Share this page:
El Camino Hospital Media Releases

El Camino Hospital is First in South Bay Area to Implant an Investigational Non-Surgical, Leadless Cardiac Pacemaker

Mountain View, CA - October 31, 2014 - El Camino Hospital is the first facility in South Bay area to implant the Nanostim™ leadless pacemaker, the world’s first retrievable, non-surgical pacing technology, as part of the LEADLESS II Clinical Trial. Developed for patients with bradycardia – a heart rate that is too slow – the Nanostim device is designed to be placed directly in a patient’s heart without the visible lump, scar and insulated wires (called leads) required for conventional pacemakers.

Dr. Bing Liem and Dr. Fred St. Goar implanted the newest St. Jude Medical device in the first clinical trial patient at El Camino Hospital in late September 2014. The implant took place as part of the LEADLESS II pivotal trial, a prospective, non-randomized, multi-center, international clinical study designed to evaluate the safety and effectiveness of the Nanostim leadless pacemaker in patients indicated for the device in the U.S. The Nanostim leadless pacemaker is less than 10 percent the size of a conventional pacemaker and is less invasive than pacing technology available today. The study is expected to enroll approximately 670 patients at 50 centers.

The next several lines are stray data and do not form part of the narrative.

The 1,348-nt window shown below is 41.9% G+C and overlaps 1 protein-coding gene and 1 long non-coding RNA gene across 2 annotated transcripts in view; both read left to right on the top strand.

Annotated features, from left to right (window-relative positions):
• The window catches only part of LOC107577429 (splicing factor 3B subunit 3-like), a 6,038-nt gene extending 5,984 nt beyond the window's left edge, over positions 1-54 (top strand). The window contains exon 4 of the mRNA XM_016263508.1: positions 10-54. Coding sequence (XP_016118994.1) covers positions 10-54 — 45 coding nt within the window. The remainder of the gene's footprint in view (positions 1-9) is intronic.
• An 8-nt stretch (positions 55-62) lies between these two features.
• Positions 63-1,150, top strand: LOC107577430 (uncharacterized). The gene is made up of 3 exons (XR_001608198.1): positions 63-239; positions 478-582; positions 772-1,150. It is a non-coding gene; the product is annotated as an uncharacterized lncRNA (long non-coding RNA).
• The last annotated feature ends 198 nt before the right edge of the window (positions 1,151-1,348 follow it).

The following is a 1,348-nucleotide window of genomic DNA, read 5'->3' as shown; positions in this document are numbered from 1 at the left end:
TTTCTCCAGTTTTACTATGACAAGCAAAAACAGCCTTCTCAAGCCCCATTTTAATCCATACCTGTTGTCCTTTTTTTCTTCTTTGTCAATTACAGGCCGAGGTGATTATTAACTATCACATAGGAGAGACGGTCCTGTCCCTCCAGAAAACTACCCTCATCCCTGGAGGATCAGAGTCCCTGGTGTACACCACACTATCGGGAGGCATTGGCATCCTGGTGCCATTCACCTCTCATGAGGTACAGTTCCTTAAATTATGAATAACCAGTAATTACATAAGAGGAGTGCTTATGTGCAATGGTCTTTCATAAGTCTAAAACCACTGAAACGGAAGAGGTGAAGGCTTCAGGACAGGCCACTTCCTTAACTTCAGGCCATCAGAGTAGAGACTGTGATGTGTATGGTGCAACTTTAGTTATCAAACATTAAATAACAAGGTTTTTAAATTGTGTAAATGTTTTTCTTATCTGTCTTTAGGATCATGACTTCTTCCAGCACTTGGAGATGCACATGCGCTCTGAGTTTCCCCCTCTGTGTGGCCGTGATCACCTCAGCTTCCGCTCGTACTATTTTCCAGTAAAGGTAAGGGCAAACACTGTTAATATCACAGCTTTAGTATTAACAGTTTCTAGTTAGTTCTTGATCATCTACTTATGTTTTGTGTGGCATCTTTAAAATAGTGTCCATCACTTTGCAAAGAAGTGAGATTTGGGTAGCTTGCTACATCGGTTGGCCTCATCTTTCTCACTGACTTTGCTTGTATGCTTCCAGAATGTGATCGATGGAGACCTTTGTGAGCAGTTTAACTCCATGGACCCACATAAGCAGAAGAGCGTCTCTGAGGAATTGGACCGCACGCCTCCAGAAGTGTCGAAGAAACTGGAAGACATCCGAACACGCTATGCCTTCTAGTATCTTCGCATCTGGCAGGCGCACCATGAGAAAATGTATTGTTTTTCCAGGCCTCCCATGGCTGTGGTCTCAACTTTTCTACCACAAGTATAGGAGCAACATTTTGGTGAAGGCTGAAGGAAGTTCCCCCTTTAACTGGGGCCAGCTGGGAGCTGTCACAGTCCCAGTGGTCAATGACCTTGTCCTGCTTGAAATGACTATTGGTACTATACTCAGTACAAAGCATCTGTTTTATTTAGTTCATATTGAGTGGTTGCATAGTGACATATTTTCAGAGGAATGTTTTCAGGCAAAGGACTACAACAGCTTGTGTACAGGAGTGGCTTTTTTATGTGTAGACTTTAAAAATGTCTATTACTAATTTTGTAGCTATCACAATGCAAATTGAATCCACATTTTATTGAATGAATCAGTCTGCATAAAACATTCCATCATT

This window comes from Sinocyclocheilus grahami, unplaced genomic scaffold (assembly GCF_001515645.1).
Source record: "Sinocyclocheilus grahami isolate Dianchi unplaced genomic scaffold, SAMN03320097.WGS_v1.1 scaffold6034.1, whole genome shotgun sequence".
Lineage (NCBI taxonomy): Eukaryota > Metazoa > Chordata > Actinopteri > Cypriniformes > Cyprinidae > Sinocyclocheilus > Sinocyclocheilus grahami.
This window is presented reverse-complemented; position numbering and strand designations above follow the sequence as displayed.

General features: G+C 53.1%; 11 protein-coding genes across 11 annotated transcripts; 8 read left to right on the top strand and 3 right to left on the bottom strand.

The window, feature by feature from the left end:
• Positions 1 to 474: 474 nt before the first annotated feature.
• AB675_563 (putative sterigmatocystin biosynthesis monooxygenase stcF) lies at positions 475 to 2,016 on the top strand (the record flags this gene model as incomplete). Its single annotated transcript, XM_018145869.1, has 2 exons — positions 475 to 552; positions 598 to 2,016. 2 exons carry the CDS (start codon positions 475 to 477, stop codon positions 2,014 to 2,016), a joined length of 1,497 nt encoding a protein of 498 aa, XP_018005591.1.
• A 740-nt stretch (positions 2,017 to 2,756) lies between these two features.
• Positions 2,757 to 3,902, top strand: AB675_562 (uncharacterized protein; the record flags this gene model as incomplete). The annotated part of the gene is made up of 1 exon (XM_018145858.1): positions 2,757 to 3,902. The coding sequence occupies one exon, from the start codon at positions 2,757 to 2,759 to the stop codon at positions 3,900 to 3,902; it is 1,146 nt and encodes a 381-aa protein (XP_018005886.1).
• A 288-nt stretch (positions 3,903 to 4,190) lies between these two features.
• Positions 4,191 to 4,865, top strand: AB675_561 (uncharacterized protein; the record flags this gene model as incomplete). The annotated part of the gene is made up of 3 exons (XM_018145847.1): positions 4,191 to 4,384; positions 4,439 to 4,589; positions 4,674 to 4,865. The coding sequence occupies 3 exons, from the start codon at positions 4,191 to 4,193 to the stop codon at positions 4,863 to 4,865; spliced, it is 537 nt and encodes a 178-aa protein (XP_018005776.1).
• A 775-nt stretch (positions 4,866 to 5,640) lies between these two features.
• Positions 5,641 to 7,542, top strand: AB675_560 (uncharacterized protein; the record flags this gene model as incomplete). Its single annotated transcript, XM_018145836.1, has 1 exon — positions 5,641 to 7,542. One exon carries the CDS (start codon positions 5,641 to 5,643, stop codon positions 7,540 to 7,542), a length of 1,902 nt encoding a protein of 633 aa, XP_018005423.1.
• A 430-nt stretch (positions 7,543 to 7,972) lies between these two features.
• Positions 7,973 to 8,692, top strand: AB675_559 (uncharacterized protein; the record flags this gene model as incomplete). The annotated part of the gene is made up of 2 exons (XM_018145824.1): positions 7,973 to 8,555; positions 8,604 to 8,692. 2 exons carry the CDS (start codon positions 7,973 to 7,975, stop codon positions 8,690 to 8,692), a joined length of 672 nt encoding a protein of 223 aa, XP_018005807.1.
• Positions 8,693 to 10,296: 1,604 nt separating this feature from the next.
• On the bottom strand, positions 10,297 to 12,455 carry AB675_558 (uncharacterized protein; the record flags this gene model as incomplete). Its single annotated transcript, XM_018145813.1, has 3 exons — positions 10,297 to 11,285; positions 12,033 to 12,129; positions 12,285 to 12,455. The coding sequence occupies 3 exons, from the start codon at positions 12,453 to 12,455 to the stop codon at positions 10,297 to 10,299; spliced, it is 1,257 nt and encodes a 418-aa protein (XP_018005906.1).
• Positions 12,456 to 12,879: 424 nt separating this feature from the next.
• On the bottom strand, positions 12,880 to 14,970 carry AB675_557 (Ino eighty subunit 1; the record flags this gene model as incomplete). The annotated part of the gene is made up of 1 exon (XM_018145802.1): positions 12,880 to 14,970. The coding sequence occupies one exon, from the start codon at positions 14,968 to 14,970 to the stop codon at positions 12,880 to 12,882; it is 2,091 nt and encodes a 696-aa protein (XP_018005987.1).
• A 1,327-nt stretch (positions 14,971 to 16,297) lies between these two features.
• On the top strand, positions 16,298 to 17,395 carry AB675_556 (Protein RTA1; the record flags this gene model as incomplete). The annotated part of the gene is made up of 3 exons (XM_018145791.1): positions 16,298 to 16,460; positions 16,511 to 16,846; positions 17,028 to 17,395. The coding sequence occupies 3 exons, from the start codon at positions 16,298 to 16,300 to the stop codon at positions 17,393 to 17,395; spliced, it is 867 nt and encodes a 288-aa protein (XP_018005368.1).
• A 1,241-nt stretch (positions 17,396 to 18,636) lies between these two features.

"We are pleased to be involved in this research study to evaluate this potential new technology," said Dr. Liem.

Implanted via the femoral vein with a steerable catheter, the Nanostim leadless pacemaker offers physicians a less-invasive approach compared to traditional pacemaker procedures. The miniaturized device is designed to be fully retrievable so that it can be readily repositioned during the implant procedure and later retrieved if necessary.

"Leadless pacing technology is revolutionary. El Camino Hospital is pleased to be one of the first in the South Bay area to implement this therapy modality" said Tomi Ryba, President & CEO at El Camino Hospital.

Cardiac pacemakers monitor the heart and provide electrical stimulation when the heart beats too slowly for each patient's specific physiological requirements. More than 4 million people worldwide have an implanted pacemaker or other cardiac rhythm management device, and an additional 700,000 patients receive the devices each year.

The Nanostim leadless pacemaker received CE Mark approval in 2013 and is now available in select European markets. The device is not available for sale in the U.S.

For more additional information on Nanostim pacemaker technology, visit